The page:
In coming days, after NFL teams clean up and store their pink cleats for another year, politicians return their ribbons to desk drawers, and the flood of breast cancer stories subsides, another cancer will have its month in the sun: lung cancer. Only it won't be sunshine that will prevail, but dark and threatening cloud cover with the occasional deadly lightning strike.
November is Lung Cancer Awareness Month -- only you probably didn't know that. Here are some other things that polling indicates you probably didn't know: lung cancer will kill three times more of us this year than any other cancer, you have a 1 in 14 chance of getting lung cancer in your lifetime, just about half of us know someone who has or died of lung cancer, and close to 80 percent more women will die of lung cancer in 2011 than breast cancer.
Why should you know about lung cancer? Precious little is said or written about it. You could call it benign neglect, except the impact is lethal. Lung cancer's relatively low profile is compounded by large amounts of misinformation, misperception, and stereotyping. The result is that the deadliest cancer killer of all runs rampant.
I will be the first to admit that before my wife -- a life-long never smoker -- was diagnosed in early 2010 (FYI: women with lung cancer are twice as likely as men with the disease to have never smoked) lung cancer just wasn't on our radar screen. Now our family can't get it off our radar screen. And we're determined to get it on yours, somewhere.
That's why we are today announcing Leaders of the Lung Cancer Free World℠ -- a nationwide communications campaign created with one goal in mind: to generate greater public awareness and understanding of lung cancer, the nation's number one cancer killer by a factor of three.
Advertise, editorialize, promote, petition, Tweet, plead, cajole. We are prepared to do whatever it takes to get you to notice and engage.
The Leaders campaign brings together a complementary portfolio of some of the nation's leading lung cancer organizations -- The CHEST Foundation of the American College of Chest Physicians, The National Lung Cancer Partnership and Uniting Against Lung Cancer -- who will coordinate on, support and be the financial beneficiaries of this effort. By taking a multi-front assault on lung cancer, we hope to:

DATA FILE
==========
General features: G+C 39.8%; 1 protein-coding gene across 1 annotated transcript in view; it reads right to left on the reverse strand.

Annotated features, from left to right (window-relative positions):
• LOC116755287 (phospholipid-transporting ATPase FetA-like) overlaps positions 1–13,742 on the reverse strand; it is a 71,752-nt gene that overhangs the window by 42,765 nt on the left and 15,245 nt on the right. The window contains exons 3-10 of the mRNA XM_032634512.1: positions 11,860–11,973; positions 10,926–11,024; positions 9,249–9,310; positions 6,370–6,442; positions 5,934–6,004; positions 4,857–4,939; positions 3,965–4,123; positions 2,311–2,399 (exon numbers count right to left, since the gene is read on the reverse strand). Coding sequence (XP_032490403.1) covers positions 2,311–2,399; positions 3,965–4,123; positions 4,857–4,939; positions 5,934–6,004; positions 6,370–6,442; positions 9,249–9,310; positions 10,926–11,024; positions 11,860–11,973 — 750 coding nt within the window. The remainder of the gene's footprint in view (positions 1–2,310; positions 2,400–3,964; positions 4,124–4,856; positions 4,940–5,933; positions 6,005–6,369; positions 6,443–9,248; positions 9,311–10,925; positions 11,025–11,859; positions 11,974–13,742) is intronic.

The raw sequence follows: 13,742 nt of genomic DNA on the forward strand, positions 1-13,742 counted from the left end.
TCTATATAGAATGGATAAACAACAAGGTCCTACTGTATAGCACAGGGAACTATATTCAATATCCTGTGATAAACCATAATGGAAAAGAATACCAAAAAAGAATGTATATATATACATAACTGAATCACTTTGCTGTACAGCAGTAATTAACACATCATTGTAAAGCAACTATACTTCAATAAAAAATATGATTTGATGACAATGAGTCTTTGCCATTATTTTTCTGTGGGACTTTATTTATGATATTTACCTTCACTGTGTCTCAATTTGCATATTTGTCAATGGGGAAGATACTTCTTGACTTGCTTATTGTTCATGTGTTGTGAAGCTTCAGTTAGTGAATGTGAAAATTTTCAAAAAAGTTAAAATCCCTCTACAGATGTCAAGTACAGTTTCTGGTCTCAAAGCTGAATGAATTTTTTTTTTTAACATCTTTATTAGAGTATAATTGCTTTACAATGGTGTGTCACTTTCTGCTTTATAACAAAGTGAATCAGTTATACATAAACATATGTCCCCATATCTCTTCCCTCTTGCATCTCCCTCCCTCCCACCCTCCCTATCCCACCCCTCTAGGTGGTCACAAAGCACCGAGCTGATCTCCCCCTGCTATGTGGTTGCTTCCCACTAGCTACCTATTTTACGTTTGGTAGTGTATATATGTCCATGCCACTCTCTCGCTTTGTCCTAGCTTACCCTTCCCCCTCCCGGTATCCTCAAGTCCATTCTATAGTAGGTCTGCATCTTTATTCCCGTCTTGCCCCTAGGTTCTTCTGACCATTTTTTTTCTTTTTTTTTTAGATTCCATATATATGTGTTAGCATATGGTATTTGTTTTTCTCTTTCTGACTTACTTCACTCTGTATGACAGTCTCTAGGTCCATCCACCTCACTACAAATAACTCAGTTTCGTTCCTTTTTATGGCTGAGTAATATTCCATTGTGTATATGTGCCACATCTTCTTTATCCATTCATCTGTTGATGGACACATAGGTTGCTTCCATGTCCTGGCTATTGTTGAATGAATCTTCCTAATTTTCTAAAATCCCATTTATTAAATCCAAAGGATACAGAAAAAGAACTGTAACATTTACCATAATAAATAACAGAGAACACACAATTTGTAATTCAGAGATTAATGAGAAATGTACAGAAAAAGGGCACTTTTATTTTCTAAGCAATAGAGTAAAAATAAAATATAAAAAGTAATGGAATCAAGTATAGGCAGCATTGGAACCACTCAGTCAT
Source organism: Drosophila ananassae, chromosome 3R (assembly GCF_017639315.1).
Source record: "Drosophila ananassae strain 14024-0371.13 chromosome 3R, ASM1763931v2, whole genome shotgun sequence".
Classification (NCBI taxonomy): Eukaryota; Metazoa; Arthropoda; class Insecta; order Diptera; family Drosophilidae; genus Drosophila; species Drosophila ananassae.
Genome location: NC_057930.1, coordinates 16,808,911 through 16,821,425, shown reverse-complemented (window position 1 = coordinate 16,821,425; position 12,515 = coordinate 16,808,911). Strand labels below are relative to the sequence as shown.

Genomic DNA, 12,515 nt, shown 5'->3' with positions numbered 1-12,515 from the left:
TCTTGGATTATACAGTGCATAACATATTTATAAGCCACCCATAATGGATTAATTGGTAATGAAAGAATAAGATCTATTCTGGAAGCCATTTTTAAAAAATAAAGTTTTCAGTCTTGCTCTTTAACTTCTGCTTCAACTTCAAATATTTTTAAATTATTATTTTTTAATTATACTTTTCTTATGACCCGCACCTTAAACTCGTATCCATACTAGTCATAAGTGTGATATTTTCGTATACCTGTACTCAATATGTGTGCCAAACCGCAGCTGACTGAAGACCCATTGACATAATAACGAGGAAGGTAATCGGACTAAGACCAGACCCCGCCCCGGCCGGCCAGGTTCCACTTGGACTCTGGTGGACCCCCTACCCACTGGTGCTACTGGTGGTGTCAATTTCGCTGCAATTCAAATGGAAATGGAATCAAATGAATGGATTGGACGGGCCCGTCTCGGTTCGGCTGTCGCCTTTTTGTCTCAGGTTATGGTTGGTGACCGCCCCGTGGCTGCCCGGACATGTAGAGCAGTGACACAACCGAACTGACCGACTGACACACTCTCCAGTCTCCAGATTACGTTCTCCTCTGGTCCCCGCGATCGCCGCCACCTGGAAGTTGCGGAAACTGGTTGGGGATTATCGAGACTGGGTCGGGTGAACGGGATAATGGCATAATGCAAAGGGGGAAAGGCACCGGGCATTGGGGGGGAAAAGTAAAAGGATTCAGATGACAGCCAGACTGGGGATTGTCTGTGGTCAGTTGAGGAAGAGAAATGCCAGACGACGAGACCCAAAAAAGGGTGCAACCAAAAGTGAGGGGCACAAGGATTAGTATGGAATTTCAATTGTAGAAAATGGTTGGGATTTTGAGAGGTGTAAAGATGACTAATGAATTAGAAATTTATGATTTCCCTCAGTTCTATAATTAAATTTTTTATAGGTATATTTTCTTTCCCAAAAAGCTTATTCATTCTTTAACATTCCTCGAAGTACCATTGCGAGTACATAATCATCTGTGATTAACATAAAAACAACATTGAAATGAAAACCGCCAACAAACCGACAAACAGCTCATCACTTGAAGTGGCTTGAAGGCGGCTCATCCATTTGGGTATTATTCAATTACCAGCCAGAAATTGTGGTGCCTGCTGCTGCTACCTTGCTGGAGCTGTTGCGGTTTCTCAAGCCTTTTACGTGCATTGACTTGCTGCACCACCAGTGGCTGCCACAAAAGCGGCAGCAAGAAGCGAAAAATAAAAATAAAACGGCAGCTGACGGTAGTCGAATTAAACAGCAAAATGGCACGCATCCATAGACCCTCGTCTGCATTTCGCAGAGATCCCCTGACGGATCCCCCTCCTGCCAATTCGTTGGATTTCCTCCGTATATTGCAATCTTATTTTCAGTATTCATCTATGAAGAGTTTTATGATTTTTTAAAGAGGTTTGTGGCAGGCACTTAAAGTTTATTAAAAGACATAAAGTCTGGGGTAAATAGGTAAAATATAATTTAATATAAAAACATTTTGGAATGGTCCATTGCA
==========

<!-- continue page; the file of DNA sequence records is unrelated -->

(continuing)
- Urge the President to declare lung cancer a national health crisis;
- Increase public support for the Lung Cancer Mortality Reduction Act, which seeks to halve lung cancer mortality by 2020;
- Raise public and physician understanding of the disease in an effort to encourage early diagnosis and more effective treatment;
- Encourage more Americans to stop smoking;
- Raise more funds in the fight against this dreadful disease.
This post began with a reference -- offered with reverence and admiration -- to the breast cancer fight, and the absolutely brilliant job women, working together, have done raising the profile of the disease, generating greater understanding, and galvanizing resources. With lung cancer diagnoses among women up six-fold in the last 30 years -- and with the disease now killing substantially more women than breast, ovarian and uterine cancers combined -- we hope and pray that women will join the fight, bringing their smarts, energy, know-how and determination to bear against this scurrilous disease that is taking such a horrific toll on them and their families.
As for our family, we don't question why lung cancer happens and why it happened to ours. What we don't understand is why we are not much further along in the fight against this awful disease. I say this honestly and without rancor, irony or self-pity: this campaign may come too late to help our family, but we hope it will help yours.
Join us. There is so much you can do. Sign the petition encouraging the president and Congress to declare lung cancer a national health crisis. Donate to our partners. Encourage a loved one to stop smoking. Help us spread the word on Facebook and Twitter.
Over the next five years, more than 1,000,000 Americans will be diagnosed with lung cancer. Together, we can help save many of them. It's time to fight back.